WELLFLEET — Trudy Vermehren wasn’t opposed to a photo accompanying a news story about her decision to permanently close the Fox & Crow Café, but she didn’t want the photo to show her “in the process of moving out.”
“I don’t want people to have that image in their minds,” Vermehren said. “I want people to remember all of the exciting and vibrant times, the great food, the lively music, and the welcoming tone of the space — the smiles.”
It was a difficult summer for the owner of one of the very few Wellfleet restaurants — and the only downtown one — that remain open year-round. There were complaints from neighbors about noise. Then debates with her landlords over staff housing conditions and rent payments. There were accusations about squid in the rafters at the lounge next door. And on Sept. 11 there was a fire that destroyed the employee rooms she had leased and caused some smoke damage to her café.
Landlords John O’Toole and Grant Hester, who own the property at 70 Main St. and operate the Copper Swan Inn and an adjacent lounge, which was destroyed in the fire, served Vermehren with an eviction notice in July.
During a Sept. 28 hearing on the eviction in Orleans District Court, Vermehren’s attorney told the judge that a verbal agreement had been reached between the Fox & Crow’s owner and her landlords. Vermehren agreed to leave by Sept. 30 but asked for a little time to move the equipment she owned.
Outside the courtroom, she said she did not plan to seek a new location for the Fox & Crow. Her plan had been to remain at 70 Main for at least five years. After moving there in May 2022 and operating under a one-year lease, Vermehren signed a five-year lease this past April.
“This has been such a traumatic experience that I’m now done,” she said.
On Sunday, Vermehren posted the news on Instagram: “It breaks my heart to say this out loud, to the public, but the Fox & Crow is now closed for good.” She thanked the community for its steadfast support. “We are proud of what we accomplished in a very short time and want to thank everyone who saw what we were creating and showed up to be part of something very special.”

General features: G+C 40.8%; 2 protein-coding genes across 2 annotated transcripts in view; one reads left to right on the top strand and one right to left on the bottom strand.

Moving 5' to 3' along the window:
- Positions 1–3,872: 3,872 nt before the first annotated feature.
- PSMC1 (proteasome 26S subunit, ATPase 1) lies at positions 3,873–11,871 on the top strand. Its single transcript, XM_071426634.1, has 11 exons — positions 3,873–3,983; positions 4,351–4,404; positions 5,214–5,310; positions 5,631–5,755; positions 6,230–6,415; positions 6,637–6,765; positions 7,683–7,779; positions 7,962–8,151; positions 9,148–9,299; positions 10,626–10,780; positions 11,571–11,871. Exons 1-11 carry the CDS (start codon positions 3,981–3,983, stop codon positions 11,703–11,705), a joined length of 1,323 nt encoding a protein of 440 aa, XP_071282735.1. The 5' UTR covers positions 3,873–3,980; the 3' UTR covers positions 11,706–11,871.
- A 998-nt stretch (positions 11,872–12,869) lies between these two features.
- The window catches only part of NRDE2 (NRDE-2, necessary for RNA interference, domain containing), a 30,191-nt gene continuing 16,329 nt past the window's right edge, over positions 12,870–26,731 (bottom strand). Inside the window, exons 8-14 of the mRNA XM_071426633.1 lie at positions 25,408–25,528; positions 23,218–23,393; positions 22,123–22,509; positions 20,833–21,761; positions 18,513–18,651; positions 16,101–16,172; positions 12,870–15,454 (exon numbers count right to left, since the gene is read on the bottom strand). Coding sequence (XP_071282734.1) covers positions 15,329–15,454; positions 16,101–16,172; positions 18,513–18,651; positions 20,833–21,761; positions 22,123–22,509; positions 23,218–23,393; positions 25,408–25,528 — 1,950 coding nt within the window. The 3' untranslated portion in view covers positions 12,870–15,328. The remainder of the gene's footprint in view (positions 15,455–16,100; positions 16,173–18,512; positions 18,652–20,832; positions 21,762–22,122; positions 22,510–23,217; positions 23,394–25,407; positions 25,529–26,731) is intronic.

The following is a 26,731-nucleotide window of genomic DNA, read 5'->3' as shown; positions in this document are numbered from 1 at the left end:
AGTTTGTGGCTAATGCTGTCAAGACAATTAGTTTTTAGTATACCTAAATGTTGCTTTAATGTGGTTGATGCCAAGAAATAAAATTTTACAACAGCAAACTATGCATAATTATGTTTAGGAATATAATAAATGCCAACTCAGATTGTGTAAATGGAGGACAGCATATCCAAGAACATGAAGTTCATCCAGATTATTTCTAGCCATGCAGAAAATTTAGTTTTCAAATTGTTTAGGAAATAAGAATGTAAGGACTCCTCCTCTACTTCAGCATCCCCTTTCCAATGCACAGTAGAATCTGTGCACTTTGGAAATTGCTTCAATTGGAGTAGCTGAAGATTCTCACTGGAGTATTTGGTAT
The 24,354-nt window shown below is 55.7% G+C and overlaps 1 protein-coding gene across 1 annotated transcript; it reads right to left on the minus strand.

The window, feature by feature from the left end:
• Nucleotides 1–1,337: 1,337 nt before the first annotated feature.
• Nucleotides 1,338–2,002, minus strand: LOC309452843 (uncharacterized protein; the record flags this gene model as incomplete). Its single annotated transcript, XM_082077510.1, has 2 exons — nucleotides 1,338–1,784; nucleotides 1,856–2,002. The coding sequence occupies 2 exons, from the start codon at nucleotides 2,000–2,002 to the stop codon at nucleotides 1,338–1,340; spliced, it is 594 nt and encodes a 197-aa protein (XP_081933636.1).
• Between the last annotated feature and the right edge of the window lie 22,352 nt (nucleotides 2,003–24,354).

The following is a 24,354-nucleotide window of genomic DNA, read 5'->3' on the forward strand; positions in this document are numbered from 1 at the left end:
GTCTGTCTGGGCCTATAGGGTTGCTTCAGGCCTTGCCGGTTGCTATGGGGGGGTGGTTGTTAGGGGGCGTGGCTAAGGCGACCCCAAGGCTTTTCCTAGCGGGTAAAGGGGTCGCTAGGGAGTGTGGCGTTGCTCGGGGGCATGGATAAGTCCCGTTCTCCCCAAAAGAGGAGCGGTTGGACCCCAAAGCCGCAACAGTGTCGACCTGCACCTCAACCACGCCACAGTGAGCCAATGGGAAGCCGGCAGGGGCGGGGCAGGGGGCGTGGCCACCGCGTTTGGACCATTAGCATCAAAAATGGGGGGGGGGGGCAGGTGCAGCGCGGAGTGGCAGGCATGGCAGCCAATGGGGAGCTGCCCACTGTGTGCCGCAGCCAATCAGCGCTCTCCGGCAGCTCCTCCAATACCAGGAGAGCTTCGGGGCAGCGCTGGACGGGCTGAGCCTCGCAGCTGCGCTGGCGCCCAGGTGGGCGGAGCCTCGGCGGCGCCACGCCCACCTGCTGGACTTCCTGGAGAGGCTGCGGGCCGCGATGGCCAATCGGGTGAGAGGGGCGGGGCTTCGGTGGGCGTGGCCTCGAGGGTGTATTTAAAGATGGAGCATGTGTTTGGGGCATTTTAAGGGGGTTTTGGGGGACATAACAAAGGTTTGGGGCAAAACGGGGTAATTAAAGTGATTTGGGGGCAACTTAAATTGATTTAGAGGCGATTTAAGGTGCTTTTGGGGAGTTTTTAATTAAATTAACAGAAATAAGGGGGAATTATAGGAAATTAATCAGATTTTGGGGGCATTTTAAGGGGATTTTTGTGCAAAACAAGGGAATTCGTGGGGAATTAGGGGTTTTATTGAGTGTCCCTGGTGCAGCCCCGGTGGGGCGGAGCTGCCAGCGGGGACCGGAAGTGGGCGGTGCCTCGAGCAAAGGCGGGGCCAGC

Vermehren didn’t always work as a chef. For 24 years, she owned a local landscape design business. In 2018 she opened the Fox & Crow Café on Commercial Street in Wellfleet. When Covid shut most places down in 2020, Vermehren founded a nonprofit called Common Table with Bruce Bierhans and Kristen Shantz. During the pandemic, the organization, with the aid of donations and a host of volunteers, provided 22,000 free meals to the community.
Vermehren’s friends and supporters — and there are many — are saddened by the closure of the Fox & Crow.
“The whole town knows Trudy is absolutely terrific,” said John Connors, who was a volunteer driver for Common Table. “She is just that kind of person who attempts to get along with everybody and make everything work and generally to help other people.”
A group called “Friends of Fox & Crow” started a GoFundMe campaign in late summer to help with Vermehren’s legal costs related to the eviction and a suit for damages she filed against O’Toole and Hester for her claimed loss of investment, loss of employees, and loss of business. That case will continue to move forward. Bierhans, Vermehren’s attorney, has requested a jury trial.
Karen Friedman said in an email that she and two others founded the “Friends” group. It has raised $10,500 to date.
“She has phenomenal vision, creativity, and drive, and can literally build anything she puts her mind to,” Friedman said of Vermehren. “What she created with Common Table and her café goes way beyond the great food, coffee, and beauty of the physical spaces she has created and occupied.”
Bob “Moo” Morrill, president of the Wellfleet Chamber of Commerce and former owner of the 70 Main St. property, ran the Duck Creek Inn and Sweet Seasons restaurant there for 35 years. “It’s very sad to see her go,” he said of Vermehren. “It was a nice restaurant and very popular.”
Local businessman and musician Alex Hay is a member of a band called The Volunteers that played jazz on Thursday nights at the Fox & Crow since it opened on Main Street about a year ago. Hay called those nights “a great learning experience,” since musicians like jazz guitarist Fred Fried, saxophonist and pianist Mike Flanagan, and acoustic double-bass player Rod McCaulley would sometimes sit in.
The summer is the high season for year-rounders like Hay who own businesses, and it leaves very little time to socialize. Places like the Fox & Crow that stay open year-round provide a gathering place for the community. It was, for Hay and other locals, a place to “see people I had fallen out of touch with.”
Copper Swan owner O’Toole said Tuesday that he and Hester don’t currently have plans for the restaurant space. They are still waiting for final reports on the cause of the fire on Sept. 11 and are working with the insurance company. Three of the workers who were displaced in the fire remain housed at the Copper Swan Inn, O’Toole said. The leases of two other workers have expired and they have left, he said.
According to Jake Wark, spokesman for the state fire marshal’s office, no cause of the September fire, which started in the employees’ quarters, has been identified.
“Among the potential factors at the scene, investigators looked closely at the potential failure of a refrigerator within the unit, but were unable to conclusively confirm it or rule it out as the cause,” said Wark in an email on Tuesday. “Pending any new information or developments, the cause will be undetermined but not suspicious.”
Editor’s note: An earlier version of this article, published in print on Oct. 5, incorrectly reported the name of a founder of the Friends of Fox & Crow. It is Karen, not Janet, Friedman.